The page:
Still referring to FIG. 1, upon encountering an event, the user 102 provides event data to her user device 104 (using, for instance, an app). The event data may include any information describing the event and may take any suitable form. For example, the event data may include one or more of text data, audio data, video data, and photographic data. In at least some embodiments, the event data—at a minimum—includes information sufficient for a provider to understand the event associated with that event data. For instance, event data describing a request for sushi may include the type and amount of sushi requested. The event data may optionally include additional data beyond that which is necessary for the provider to understand the event. For example, event data describing a sushi request may indicate that the user desires extra wasabi and soy sauce. In another example, a user 102 may use a photograph of a dysfunctional traffic signal light as event data, and the user device 104 may use commonly-available image recognition techniques (e.g., stored as executable code on local memory) to identify the actionable event. In yet another example, a user may record an audio clip of her orally describing the event—for example, a pizza order. In still another example, a user may record a video of an event, such as a stop sign that is frequently disregarded by motorists, and that video may form at least part of the event data that is provided to her user device. Any and all such variations and permutations are contemplated and included within the scope of this disclosure.

After the user 102 has provided suitable event data to her user device 104, the user device 104 transmits the event data to the repository 108. The user device 104 may transmit associated information with the event data to the repository 108. The event data is data describing the event, and associated information is information that is related to the event but that does not directly describe the event itself. Non-limiting examples of such associated information include geographical information pertaining to the event (e.g., the global positioning service (“GPS”) coordinates of the event or the GPS coordinates of the user device 104 at the time the event data is submitted); payment information for the user 102 (e.g., a credit card number or credentials to access an account with a third-party financial services vendor like PAYPAL®); and privacy designations for information associated with the actionable event to limit those who can resolve or even view the event to providers having the proper privacy credentials. The user device 104 may collect some or all such associated information automatically (i.e., without repeated user instruction). The repository 108 stores the event data and any other associated information received from the user device 104. Similarly, the repository 108 organizes and stores event data and associated information from one or more other user devices 104. The repository 108 may include one or more database systems (e.g., Structured Query Language (SQL) databases) suitable for storing and organizing received information. Such databases may keep track of each user device, event, and provider device using identifiers (e.g., identification numbers) that are unique within the repository 108.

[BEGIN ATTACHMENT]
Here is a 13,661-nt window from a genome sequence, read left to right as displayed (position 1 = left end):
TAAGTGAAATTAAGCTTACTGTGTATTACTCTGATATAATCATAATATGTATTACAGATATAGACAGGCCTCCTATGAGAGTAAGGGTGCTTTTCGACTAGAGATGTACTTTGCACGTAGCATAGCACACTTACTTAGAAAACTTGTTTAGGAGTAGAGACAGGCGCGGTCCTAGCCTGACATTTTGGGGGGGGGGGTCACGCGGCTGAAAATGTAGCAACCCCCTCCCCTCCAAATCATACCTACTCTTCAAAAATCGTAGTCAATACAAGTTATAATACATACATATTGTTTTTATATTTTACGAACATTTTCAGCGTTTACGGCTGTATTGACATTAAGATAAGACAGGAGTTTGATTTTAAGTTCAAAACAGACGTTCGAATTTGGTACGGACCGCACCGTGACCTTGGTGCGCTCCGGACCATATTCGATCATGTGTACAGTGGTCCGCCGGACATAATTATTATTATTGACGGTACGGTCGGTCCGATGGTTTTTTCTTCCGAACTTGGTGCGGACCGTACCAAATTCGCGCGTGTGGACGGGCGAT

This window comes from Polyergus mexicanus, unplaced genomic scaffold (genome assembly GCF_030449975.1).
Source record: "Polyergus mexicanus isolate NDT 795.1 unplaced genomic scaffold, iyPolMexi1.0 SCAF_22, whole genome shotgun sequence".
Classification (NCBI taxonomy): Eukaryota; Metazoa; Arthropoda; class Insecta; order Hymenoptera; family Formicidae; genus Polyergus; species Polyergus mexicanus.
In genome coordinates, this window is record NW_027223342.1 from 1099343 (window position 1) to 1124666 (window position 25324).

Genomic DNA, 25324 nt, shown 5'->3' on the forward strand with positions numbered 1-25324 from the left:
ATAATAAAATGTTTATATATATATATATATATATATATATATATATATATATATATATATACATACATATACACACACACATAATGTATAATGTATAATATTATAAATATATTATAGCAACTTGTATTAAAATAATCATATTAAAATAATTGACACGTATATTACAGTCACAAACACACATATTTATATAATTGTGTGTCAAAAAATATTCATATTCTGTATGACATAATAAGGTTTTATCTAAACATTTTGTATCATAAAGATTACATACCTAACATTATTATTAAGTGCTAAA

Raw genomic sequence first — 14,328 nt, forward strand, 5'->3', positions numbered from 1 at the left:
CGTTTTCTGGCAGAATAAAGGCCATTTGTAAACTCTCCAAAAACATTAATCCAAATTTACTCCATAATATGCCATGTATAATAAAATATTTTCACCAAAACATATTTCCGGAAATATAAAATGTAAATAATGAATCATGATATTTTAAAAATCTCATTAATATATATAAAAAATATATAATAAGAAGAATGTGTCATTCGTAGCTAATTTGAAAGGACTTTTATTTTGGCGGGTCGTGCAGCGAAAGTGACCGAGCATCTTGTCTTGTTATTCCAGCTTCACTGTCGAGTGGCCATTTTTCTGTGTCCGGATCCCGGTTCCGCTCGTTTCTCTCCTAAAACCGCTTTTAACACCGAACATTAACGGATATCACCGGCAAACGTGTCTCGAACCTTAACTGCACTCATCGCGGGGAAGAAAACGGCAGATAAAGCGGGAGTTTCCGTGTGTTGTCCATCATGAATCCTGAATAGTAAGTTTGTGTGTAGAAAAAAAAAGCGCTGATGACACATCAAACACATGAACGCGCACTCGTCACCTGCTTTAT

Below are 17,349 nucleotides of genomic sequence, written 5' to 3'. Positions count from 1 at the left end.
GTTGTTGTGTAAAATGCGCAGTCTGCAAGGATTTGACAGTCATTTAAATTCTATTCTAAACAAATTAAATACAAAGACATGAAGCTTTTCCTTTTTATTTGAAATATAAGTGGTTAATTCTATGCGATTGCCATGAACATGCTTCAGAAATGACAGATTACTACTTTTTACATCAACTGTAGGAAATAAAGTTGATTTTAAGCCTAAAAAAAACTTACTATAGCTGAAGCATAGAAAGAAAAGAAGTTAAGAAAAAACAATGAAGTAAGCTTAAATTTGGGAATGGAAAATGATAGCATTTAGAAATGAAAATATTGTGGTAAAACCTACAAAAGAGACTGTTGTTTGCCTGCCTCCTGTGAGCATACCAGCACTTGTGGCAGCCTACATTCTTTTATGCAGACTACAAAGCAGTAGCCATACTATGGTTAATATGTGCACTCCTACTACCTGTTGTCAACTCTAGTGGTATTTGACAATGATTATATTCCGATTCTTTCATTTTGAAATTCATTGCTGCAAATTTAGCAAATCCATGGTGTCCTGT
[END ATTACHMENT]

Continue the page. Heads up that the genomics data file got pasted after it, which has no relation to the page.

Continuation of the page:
A provider of goods or services may use a provider device 112 to submit an EIR to the repository 108. As explained, the EIR includes one or more requirements that describe the actionable events that the provider is willing to resolve. For instance, an EIR generated by a pizza vendor in a residential area may require that all actionable events presented to the vendor for potential resolution have (1) event data that includes the word “pizza” in text format, an audio file including the word “pizza,” an image that is recognized to contain a pizza, or a video clip that includes an image of a pizza; (2) a geographical location within the adjacent residential area; and (3) a valid credit card number or third-party financial services vendor credentials on file. Each EIR should be carefully designed to account for variations in how users may submit actionable events, including potential misspellings, variations in vernacular (e.g., text messaging jargon and acronyms), and the like. (In some embodiments, the repository 108, which matches EIRs with actionable events, may be programmed to search for and modify incoming event data, information associated with event data, and/or EIRs to a predetermined, standardized format.) The provider 114 generates the EIR using an app on its provider device 112 and subsequently causes the provider device 112 to transmit the completed EIR to the repository 108. The repository 108 receives the EIR and stores it as desired—for instance, according to a predetermined classification scheme.